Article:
In an interview, BigHit CEO Bang Shi Hyuk talked about BTS’s recent success and what he’d originally had in mind when he formed the group.
Bang Shi Hyuk revealed that he had envisioned BTS as an idol group that was both strong and relatable. He recalled, “I recently came across a company document from [2012,] the year before BTS debuted, in which we were debating what kind of idol group to create. It said, ‘What kind of hero is the youth of today looking for? Not someone who dogmatically preaches from above. Rather, it seems like they need a hero who can lend them a shoulder to lean on, even without speaking a single word.'”
“I didn’t want them to be false idols,” he explained. “I wanted to create a BTS that could become a close friend.”
When asked what he thought was the secret to BTS’s international popularity, Bang Shi Hyuk mentioned a number of factors. “I think the subject matter that BTS deals with is universal,” he said, citing the fact that BTS has focused on telling stories specific to the youth of their generation. “Media also had a huge impact. The fandom was able to grow because videos related to BTS were translated into many different languages and posted to sites like YouTube or Twitter in real time.”
“Also, the BTS members didn’t try to maintain an air of mystery, and they enjoy communicating with their fans on social media,” he added. “And we were lucky to meet such great fans.”
Bang Shi Hyuk confessed that he religiously checked BTS-related articles and posts online. “I’m the king of surfing the internet,” he admitted. “It’s my job to know what people who don’t like BTS have to say, what people want [from BTS], what I can do for them, how to respond to people who don’t like them.”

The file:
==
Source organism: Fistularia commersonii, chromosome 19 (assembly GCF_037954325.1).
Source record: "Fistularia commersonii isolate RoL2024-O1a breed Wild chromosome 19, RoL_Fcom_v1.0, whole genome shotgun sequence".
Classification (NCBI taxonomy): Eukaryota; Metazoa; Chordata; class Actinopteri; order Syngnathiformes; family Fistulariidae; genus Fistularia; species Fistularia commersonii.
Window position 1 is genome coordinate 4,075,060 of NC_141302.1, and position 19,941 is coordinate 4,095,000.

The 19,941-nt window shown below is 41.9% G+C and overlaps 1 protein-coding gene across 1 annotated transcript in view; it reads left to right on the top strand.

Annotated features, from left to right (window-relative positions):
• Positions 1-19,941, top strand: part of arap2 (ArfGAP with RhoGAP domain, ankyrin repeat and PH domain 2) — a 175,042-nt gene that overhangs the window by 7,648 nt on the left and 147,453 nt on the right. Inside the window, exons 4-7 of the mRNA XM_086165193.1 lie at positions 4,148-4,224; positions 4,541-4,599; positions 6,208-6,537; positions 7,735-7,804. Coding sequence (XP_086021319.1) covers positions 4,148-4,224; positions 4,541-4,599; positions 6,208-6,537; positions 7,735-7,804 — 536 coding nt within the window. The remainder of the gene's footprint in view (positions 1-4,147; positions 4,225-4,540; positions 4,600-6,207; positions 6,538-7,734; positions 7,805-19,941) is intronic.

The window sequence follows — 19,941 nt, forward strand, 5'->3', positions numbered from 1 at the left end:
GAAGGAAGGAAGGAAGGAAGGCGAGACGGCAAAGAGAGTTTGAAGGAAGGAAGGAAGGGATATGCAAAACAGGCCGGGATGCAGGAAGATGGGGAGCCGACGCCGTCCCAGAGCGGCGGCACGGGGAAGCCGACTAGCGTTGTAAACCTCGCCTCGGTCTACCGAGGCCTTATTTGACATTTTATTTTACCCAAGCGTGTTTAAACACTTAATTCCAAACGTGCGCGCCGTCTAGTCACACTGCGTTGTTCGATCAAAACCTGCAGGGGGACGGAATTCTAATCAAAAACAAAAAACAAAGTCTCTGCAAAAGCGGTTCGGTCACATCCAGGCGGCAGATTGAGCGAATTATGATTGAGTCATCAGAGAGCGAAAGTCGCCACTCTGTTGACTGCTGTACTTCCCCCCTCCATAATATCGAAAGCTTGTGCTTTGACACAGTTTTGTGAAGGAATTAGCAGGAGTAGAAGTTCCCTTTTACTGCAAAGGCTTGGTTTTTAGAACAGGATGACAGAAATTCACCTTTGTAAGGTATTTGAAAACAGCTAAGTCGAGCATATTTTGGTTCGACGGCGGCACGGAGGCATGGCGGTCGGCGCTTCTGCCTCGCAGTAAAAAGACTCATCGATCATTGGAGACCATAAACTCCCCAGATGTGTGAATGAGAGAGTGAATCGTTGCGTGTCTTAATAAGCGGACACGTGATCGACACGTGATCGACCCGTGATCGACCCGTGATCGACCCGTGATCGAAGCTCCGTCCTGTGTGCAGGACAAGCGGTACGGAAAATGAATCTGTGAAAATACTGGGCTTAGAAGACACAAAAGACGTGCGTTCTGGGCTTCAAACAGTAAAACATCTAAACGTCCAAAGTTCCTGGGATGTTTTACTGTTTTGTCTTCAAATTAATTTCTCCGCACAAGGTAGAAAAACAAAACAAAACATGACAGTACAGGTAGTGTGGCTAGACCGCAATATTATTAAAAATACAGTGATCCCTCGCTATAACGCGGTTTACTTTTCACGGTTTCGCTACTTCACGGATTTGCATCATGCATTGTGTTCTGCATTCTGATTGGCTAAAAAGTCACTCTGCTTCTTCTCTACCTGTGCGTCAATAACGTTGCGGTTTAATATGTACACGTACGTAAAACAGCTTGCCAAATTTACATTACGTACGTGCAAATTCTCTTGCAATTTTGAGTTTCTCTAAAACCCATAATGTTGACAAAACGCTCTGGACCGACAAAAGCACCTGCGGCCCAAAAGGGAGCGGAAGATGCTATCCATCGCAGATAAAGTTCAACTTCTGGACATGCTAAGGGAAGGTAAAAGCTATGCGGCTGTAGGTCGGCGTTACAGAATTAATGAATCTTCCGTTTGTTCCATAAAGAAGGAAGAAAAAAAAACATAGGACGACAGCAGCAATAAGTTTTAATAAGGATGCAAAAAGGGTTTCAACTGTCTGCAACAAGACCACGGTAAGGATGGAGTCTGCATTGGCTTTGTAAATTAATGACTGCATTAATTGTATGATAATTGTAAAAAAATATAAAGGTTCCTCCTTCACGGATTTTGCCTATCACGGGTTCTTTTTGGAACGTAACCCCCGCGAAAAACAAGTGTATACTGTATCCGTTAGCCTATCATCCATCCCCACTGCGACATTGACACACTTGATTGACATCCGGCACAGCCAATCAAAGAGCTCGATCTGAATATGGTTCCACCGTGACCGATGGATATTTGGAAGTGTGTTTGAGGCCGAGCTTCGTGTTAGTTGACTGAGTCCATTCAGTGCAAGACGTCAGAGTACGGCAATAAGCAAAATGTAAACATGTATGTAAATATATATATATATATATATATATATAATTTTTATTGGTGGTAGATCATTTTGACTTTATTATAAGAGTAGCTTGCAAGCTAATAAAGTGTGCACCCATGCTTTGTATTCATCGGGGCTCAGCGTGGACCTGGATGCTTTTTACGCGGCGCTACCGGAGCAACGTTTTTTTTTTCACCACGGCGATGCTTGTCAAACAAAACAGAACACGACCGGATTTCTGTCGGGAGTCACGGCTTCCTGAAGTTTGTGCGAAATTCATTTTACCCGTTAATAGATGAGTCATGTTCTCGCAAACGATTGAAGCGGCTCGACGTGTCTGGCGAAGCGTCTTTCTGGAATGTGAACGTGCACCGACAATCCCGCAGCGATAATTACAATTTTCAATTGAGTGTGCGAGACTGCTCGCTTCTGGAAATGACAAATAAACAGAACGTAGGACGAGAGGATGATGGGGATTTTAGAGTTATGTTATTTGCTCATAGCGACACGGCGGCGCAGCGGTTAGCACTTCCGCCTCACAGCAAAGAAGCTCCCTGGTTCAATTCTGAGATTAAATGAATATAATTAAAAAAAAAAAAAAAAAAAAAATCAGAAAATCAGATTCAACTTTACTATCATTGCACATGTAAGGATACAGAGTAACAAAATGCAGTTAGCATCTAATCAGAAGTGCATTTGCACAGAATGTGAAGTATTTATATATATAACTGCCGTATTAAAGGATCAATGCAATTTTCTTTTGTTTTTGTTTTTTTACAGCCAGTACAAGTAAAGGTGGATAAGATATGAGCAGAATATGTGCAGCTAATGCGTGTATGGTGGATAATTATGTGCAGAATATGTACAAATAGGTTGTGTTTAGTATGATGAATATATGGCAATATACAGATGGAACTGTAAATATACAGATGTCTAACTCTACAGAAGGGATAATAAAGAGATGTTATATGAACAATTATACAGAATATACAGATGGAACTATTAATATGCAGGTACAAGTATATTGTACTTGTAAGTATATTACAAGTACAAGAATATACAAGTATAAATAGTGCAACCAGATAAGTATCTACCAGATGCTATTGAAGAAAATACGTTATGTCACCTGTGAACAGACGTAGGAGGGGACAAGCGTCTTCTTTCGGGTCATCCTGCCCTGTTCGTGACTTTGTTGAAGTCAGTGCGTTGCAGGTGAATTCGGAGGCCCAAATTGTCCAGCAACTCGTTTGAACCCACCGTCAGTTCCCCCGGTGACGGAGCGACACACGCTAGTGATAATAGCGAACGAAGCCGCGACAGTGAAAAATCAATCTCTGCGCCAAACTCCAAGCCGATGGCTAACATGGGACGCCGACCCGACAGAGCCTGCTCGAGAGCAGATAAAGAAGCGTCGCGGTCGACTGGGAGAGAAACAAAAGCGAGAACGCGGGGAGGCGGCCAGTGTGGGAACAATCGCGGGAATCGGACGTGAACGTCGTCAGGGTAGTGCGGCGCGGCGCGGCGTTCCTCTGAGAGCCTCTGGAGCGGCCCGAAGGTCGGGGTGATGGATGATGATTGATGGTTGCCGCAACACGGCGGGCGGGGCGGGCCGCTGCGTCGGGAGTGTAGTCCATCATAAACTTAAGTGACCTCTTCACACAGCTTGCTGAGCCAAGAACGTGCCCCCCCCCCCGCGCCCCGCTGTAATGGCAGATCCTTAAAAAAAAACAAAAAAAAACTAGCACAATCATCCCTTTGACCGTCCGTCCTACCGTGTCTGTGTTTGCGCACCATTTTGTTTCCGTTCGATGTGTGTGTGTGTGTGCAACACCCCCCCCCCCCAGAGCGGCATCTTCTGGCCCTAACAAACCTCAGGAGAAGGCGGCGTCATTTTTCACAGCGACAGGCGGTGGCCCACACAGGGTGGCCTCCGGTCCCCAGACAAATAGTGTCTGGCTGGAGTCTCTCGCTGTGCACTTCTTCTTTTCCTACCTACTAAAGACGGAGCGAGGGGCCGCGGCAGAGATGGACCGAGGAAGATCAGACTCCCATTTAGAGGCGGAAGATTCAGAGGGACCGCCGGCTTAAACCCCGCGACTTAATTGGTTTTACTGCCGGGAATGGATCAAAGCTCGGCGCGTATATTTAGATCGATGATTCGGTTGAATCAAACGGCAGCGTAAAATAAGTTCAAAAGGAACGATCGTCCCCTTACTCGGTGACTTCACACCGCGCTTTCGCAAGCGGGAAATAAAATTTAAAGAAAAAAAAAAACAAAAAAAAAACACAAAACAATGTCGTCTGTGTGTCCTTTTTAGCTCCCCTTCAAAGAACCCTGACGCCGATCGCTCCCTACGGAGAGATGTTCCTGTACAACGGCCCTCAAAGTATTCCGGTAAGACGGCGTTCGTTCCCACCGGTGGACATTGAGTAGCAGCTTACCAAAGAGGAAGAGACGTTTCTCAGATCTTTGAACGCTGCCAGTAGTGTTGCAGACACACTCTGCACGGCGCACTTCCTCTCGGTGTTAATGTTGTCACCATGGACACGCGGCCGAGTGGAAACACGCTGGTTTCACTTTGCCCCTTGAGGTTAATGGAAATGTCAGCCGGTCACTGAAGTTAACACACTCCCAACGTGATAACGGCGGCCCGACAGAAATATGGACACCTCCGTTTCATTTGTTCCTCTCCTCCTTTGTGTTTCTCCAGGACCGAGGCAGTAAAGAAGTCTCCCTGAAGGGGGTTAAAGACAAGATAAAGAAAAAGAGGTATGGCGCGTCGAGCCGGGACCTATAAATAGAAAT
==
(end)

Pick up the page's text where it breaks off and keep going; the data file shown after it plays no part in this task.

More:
The BigHit founder also shared that he took BTS’s social responsibility as an artist seriously. “When we were forming BTS, we resolved to make a group that had a positive influence,” he said. “After all, idols are idols. An idol that has a negative influence is a false idol. We thought that there shouldn’t be any glorification of delinquent behavior or tolerance of social injustice in their songs, even if it’s only implied. We resolved not to do anything like that, even if it might look cool at the time.”
Bang Shi Hyuk went on to talk about BTS’s strengths, saying that he thought the group had impressed listeners with its honest lyrics. “What BTS does well is tell their own stories,” he remarked. “In the case of [BTS’s] ‘The Most Beautiful Moment in Life” album series, we didn’t want to glorify youth. In reality, the youth of today is sad and painful, and we should feel apologetic about the fact that they have to face this kind of world.
“Since we decided that BTS would be singers who told the truth about reality, we said, ‘Let’s talk about pain, and let’s say that instead of just living passively, we should work hard to overcome obstacles. Whether we win or lose, it’s having dreams that makes us young.'”
Bang Shi Hyuk also revealed that he had harbored lofty goals for BTS from the very beginning, sharing that he had hoped all along that they would become a top artist.
“Truthfully, I only shared this goal with the BTS members after they’d already debuted,” he divulged. “When I said things like this at the beginning, people in the music industry would look at me skeptically and say, ‘Right, it’s good to dream big.'”
He concluded, “My goal was for BTS to become a significant artist in the global music market. They’ve made a good start, and I hope that they maintain it and continue to grow.”